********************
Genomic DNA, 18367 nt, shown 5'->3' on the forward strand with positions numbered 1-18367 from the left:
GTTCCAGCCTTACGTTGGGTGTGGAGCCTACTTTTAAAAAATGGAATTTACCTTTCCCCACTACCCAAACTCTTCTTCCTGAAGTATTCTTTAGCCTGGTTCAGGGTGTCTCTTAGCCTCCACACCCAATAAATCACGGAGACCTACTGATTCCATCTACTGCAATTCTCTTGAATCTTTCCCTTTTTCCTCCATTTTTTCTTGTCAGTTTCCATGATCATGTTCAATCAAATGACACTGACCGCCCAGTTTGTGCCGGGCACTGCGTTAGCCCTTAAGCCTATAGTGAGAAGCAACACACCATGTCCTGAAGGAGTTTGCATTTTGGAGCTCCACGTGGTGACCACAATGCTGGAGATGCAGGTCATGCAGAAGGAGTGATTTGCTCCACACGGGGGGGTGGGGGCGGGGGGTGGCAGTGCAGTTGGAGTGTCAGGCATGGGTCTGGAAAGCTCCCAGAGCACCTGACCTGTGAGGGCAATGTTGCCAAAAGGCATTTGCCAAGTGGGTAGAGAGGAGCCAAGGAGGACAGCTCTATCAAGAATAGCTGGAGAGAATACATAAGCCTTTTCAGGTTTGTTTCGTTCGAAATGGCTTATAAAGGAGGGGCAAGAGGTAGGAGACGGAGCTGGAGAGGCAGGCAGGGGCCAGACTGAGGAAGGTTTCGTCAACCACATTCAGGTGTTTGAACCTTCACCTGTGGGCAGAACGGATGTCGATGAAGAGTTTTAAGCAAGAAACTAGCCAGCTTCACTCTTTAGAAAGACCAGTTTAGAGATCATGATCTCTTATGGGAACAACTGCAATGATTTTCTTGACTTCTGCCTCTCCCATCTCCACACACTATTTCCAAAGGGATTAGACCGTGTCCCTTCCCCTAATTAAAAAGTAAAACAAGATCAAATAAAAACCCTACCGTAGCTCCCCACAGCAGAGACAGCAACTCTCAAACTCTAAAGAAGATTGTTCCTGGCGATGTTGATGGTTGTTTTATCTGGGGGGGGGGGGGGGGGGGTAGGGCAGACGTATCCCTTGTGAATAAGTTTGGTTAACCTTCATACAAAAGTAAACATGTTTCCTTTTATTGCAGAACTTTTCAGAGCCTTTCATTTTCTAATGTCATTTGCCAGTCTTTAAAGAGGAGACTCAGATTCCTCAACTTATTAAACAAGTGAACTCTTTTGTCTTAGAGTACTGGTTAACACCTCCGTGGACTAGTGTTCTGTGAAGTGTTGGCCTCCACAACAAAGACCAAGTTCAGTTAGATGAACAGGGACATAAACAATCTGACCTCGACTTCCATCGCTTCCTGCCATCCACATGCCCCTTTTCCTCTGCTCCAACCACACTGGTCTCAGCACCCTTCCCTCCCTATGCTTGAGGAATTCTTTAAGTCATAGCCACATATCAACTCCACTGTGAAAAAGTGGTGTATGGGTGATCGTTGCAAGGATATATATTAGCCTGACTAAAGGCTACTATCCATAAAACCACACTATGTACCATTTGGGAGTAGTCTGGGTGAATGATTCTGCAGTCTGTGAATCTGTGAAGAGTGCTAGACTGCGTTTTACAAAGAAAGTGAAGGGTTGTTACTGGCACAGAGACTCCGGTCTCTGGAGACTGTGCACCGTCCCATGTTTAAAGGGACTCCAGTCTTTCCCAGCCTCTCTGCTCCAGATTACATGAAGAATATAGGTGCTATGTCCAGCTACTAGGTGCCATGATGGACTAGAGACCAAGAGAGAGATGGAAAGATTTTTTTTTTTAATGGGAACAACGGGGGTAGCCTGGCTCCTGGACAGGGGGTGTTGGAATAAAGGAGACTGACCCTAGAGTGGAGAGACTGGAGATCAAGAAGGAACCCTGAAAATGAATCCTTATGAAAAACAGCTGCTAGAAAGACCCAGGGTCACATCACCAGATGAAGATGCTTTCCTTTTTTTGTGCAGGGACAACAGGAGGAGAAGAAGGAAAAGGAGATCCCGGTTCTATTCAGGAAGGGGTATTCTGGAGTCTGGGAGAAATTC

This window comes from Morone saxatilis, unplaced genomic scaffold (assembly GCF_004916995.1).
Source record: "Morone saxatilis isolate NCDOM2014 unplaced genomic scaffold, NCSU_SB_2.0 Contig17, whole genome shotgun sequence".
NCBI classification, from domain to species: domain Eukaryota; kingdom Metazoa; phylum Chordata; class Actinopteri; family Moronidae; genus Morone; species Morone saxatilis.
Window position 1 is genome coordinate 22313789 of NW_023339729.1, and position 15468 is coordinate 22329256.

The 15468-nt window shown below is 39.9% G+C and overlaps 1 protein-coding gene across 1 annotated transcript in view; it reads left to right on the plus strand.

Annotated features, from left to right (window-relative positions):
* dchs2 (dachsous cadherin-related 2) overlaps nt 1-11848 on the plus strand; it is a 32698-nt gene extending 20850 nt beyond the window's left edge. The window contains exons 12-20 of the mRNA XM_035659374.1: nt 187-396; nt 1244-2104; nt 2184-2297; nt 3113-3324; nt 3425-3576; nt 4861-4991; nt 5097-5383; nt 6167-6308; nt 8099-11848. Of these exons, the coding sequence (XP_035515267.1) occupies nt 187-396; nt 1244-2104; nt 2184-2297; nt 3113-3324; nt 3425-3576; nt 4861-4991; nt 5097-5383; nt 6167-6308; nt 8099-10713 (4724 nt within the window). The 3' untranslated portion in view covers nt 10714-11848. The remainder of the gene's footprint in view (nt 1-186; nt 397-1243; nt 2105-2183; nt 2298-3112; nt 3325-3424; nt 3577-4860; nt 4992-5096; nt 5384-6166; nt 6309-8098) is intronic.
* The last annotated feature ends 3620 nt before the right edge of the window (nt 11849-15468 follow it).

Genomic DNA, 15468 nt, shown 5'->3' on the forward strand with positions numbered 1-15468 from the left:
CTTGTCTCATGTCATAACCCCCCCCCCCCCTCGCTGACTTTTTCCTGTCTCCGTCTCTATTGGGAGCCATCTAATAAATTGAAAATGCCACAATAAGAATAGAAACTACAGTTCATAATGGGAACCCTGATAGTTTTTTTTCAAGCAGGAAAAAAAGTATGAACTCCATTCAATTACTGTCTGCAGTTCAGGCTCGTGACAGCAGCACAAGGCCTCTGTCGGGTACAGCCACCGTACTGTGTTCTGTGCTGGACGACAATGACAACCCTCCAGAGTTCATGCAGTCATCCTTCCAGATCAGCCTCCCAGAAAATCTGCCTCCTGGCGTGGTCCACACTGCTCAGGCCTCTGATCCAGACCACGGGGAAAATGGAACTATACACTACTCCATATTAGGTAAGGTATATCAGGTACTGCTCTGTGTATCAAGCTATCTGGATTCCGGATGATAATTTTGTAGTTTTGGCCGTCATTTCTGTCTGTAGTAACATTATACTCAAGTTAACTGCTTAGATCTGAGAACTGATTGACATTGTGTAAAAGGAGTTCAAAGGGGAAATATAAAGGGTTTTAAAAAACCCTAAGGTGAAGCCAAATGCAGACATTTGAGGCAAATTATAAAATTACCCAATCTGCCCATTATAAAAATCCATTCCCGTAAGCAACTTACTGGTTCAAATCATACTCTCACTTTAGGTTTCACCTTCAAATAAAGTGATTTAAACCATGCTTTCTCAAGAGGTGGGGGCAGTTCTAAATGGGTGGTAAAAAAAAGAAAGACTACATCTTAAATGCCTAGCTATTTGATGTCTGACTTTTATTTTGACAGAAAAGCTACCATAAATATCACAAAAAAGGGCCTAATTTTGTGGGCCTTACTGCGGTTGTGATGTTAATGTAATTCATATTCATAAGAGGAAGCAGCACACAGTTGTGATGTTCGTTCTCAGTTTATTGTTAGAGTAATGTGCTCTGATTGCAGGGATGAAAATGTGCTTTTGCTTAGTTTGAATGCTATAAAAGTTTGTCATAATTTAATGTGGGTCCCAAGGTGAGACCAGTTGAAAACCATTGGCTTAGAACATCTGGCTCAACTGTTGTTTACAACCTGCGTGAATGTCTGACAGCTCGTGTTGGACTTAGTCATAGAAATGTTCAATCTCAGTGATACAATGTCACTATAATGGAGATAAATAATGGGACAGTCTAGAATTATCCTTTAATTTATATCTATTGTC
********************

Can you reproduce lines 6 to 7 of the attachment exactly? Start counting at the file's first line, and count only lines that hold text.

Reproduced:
Window position 1 is genome coordinate 22313789 of NW_023339729.1, and position 15468 is coordinate 22329256.

The 15468-nt window shown below is 39.9% G+C and overlaps 1 protein-coding gene across 1 annotated transcript in view; it reads left to right on the plus strand.